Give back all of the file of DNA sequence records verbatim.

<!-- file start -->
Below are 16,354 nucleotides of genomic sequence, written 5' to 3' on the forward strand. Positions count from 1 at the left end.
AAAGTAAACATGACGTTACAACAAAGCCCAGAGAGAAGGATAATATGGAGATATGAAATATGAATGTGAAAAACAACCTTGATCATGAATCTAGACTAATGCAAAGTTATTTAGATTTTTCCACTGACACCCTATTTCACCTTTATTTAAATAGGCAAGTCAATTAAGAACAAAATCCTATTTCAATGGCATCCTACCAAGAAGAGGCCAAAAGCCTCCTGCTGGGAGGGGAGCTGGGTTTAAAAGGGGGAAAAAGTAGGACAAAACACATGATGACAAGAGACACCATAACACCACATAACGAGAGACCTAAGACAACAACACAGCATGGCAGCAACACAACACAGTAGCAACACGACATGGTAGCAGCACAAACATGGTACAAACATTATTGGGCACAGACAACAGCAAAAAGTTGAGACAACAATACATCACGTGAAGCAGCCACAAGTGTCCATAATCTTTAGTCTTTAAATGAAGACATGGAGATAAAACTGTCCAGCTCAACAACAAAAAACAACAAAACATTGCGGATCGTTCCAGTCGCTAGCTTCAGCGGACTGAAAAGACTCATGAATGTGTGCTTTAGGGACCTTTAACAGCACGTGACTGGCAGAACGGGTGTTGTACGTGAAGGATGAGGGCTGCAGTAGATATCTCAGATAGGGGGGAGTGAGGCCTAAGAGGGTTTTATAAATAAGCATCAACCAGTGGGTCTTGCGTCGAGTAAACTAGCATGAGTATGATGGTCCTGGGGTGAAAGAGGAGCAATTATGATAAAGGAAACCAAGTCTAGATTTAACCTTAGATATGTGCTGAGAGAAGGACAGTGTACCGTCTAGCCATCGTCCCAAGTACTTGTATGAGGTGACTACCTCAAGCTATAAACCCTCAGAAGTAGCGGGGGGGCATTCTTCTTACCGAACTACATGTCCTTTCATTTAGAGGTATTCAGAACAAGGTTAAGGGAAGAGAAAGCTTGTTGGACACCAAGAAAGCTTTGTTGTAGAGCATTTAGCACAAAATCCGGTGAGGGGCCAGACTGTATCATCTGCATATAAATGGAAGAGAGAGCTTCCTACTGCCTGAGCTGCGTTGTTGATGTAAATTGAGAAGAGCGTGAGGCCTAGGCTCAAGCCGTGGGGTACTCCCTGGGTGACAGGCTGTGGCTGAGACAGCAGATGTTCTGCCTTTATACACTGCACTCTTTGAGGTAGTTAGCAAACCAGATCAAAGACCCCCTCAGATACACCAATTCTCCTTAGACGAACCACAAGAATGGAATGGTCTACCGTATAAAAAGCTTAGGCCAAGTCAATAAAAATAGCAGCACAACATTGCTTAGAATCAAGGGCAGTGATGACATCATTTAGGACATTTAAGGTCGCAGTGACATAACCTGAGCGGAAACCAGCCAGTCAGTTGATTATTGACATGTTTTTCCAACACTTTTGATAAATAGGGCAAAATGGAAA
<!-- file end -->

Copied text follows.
Below are 16,354 nucleotides of genomic sequence, written 5' to 3' on the forward strand. Positions count from 1 at the left end.
AAAGTAAACATGACGTTACAACAAAGCCCAGAGAGAAGGATAATATGGAGATATGAAATATGAATGTGAAAAACAACCTTGATCATGAATCTAGACTAATGCAAAGTTATTTAGATTTTTCCACTGACACCCTATTTCACCTTTATTTAAATAGGCAAGTCAATTAAGAACAAAATCCTATTTCAATGGCATCCTACCAAGAAGAGGCCAAAAGCCTCCTGCTGGGAGGGGAGCTGGGTTTAAAAGGGGGAAAAAGTAGGACAAAACACATGATGACAAGAGACACCATAACACCACATAACGAGAGACCTAAGACAACAACACAGCATGGCAGCAACACAACACAGTAGCAACACGACATGGTAGCAGCACAAACATGGTACAAACATTATTGGGCACAGACAACAGCAAAAAGTTGAGACAACAATACATCACGTGAAGCAGCCACAAGTGTCCATAATCTTTAGTCTTTAAATGAAGACATGGAGATAAAACTGTCCAGCTCAACAACAAAAAACAACAAAACATTGCGGATCGTTCCAGTCGCTAGCTTCAGCGGACTGAAAAGACTCATGAATGTGTGCTTTAGGGACCTTTAACAGCACGTGACTGGCAGAACGGGTGTTGTACGTGAAGGATGAGGGCTGCAGTAGATATCTCAGATAGGGGGGAGTGAGGCCTAAGAGGGTTTTATAAATAAGCATCAACCAGTGGGTCTTGCGTCGAGTAAACTAGCATGAGTATGATGGTCCTGGGGTGAAAGAGGAGCAATTATGATAAAGGAAACCAAGTCTAGATTTAACCTTAGATATGTGCTGAGAGAAGGACAGTGTACCGTCTAGCCATCGTCCCAAGTACTTGTATGAGGTGACTACCTCAAGCTATAAACCCTCAGAAGTAGCGGGGGGGCATTCTTCTTACCGAACTACATGTCCTTTCATTTAGAGGTATTCAGAACAAGGTTAAGGGAAGAGAAAGCTTGTTGGACACCAAGAAAGCTTTGTTGTAGAGCATTTAGCACAAAATCCGGTGAGGGGCCAGACTGTATCATCTGCATATAAATGGAAGAGAGAGCTTCCTACTGCCTGAGCTGCGTTGTTGATGTAAATTGAGAAGAGCGTGAGGCCTAGGCTCAAGCCGTGGGGTACTCCCTGGGTGACAGGCTGTGGCTGAGACAGCAGATGTTCTGCCTTTATACACTGCACTCTTTGAGGTAGTTAGCAAACCAGATCAAAGACCCCCTCAGATACACCAATTCTCCTTAGACGAACCACAAGAATGGAATGGTCTACCGTATAAAAAGCTTAGGCCAAGTCAATAAAAATAGCAGCACAACATTGCTTAGAATCAAGGGCAGTGATGACATCATTTAGGACATTTAAGGTCGCAGTGACATAACCTGAGCGGAAACCAGCCAGTCAGTTGATTATTGACATGTTTTTCCAACACTTTTGATAAATAGGGCAAAATGGAAA